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Knitting Together The Next Generation of Satellite Antenna

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Knitting and space aren’t necessarily two things you would put together. But that is exactly what a collaboration between Nottingham Trent University and Oxford Space Systems are doing. Using wires thinner than a human hair they are developing a new style of satellite antenna for use in space.

The project is a collaboration between Nottingham Trent’s Advanced Textiles Research Group (ATRG) and Oxford Space Systems. These new antennas are created by knitting together high performance gold plated wire less than half a millimetre thick. The gold plating is essential for the antennas to survive the harsh conditions in space.

These new, lightweight antennas will deploy easily once in space. They will open out much like an umbrella creating the perfect parabolic shape for reflecting high frequency radio signals.

The antenna reflectors are made from high performance gold wire less than half a millimetre thick. They will be used to send and receive radio signals from satellites in Earth orbit.

The gold plating, while expensive, is essential for the antennas to survive in the harsh environment of space. Given the price of gold wastage is a prime concern for the project. The techniques used aim to minimise this wastage as much as possible.

The project has been made possible by advances in knitting techniques. If the project is successful they will produce membrane-like structures that can be shaped into parabolas, the perfect shape for antennas.

Funding for the project comes from Innovate UK’s Materials & Manufacturing Round 2 Initiative.

The lead on the project is Professor Tilak Dias who is head of ATRG in Nottingham Trent University’s Art & Design department. He said:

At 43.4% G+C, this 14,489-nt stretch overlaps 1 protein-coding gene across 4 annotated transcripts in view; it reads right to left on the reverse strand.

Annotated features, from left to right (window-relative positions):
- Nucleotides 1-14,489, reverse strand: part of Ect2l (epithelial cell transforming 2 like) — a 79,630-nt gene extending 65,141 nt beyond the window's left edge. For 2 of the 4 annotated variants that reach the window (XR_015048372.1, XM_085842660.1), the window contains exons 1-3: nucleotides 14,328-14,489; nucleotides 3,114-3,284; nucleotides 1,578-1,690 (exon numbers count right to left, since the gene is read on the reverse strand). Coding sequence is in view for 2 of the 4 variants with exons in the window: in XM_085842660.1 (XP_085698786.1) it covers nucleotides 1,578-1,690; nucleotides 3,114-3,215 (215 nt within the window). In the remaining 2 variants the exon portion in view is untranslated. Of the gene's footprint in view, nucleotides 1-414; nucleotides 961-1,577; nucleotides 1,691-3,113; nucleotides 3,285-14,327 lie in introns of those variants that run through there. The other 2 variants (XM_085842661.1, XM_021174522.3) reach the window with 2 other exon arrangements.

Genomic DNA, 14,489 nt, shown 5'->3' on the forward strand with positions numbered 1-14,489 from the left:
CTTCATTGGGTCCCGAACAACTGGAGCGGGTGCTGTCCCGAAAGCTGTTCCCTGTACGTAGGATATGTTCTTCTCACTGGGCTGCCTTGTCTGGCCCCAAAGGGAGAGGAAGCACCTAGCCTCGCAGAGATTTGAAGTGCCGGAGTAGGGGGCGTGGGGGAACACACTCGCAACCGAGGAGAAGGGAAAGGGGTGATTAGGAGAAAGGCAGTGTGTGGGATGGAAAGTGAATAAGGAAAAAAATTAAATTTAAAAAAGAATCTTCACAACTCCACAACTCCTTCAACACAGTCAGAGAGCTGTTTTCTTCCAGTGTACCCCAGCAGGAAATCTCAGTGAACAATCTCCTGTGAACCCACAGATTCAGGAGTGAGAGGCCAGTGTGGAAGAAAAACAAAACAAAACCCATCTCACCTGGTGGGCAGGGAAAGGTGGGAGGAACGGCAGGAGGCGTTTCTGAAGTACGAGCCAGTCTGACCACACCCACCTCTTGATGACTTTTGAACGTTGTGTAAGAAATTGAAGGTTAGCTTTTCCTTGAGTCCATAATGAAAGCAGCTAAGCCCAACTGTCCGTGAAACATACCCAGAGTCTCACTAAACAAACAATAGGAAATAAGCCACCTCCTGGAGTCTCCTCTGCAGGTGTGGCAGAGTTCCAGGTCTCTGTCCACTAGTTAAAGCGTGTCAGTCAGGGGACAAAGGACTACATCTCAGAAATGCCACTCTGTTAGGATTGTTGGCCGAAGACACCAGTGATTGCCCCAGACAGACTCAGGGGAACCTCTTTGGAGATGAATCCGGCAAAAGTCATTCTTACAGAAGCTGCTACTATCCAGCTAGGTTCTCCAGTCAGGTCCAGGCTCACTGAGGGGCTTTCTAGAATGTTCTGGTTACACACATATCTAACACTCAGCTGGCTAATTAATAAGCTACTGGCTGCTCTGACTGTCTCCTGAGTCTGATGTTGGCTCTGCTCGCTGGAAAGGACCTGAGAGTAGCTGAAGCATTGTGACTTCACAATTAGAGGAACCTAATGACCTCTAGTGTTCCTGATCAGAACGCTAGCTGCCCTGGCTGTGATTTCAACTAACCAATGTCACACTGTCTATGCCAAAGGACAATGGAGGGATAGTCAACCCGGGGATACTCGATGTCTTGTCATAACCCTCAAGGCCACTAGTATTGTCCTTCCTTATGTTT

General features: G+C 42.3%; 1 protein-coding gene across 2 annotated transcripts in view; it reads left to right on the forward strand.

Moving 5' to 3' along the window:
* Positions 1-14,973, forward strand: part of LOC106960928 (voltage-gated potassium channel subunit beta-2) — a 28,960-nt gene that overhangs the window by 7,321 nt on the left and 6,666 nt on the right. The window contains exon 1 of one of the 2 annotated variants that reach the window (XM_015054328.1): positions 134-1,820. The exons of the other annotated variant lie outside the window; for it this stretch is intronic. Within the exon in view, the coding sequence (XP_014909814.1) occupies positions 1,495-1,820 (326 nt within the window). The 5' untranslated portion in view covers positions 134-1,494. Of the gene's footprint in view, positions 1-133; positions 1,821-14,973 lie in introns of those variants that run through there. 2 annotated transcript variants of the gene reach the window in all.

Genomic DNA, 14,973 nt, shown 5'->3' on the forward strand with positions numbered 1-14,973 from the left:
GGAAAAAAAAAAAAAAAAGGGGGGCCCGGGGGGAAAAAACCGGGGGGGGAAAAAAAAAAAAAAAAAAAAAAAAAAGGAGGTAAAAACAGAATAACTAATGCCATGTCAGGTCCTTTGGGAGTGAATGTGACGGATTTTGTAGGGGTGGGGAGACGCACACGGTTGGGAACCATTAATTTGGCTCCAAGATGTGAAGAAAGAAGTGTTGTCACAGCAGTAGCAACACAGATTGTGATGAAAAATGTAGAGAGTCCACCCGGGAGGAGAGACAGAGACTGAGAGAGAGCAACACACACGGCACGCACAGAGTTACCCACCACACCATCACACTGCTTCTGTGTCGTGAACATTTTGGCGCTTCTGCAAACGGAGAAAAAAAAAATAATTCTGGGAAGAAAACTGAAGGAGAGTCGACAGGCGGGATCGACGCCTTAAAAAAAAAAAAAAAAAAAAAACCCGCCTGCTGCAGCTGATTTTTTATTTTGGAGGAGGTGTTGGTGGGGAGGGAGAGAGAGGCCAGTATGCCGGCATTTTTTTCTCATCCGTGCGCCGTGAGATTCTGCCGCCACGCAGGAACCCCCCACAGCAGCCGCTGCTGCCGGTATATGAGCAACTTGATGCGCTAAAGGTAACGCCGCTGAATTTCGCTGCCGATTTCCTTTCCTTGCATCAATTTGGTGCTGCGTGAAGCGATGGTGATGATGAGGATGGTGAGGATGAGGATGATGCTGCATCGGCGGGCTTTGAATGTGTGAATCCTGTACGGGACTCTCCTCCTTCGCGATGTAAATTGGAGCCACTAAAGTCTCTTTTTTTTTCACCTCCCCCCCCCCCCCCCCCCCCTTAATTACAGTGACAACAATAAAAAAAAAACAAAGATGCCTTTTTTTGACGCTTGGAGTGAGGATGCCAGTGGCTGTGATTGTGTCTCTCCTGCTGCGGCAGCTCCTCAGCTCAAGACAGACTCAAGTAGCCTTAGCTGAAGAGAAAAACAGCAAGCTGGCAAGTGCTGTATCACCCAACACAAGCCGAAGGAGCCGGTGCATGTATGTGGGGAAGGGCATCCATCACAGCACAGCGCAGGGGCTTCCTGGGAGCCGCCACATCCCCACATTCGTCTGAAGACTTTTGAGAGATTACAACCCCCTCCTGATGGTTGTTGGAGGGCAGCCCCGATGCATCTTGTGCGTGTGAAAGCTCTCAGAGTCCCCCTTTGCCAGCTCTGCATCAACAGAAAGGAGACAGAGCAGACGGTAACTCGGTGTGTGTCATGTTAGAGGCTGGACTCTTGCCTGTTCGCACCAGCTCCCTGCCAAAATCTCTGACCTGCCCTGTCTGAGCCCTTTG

“Few people associate knitting with high-end space technology. However due to the advancements in knitting technology we can now knit an antenna which is extremely lightweight, cost-effective and robust enough to withstand solar radiation. This is a very exciting research project. And by working with Oxford Space Systems, we hope it will lead to the UK becoming a manufacturing centre for similar high-performance space materials.”

Also involved in the project was senior lecturer and researcher Will Hurley. He said:

“By making a satellite antenna as lightweight as possible, we can save on valuable materials and make the technology easier to deliver to space. And by applying novel knitting techniques, we can eradicate waste from the manufacturing process and save on valuable resources. When you consider that knitted gold wire can cost hundreds of thousands of pounds per square metre, waste is something we have to be very mindful of.”

Dr Juan Reveles, Chief Technology Officer at Oxford Space Systems, said:

“Our partnership with NTU will allow us to explore novel manufacturing techniques to develop proprietary light weight and cost competitive reflector antenna technology and will position the UK favourably to exploit the commercial opportunities offered by the buoyant New Space market.”

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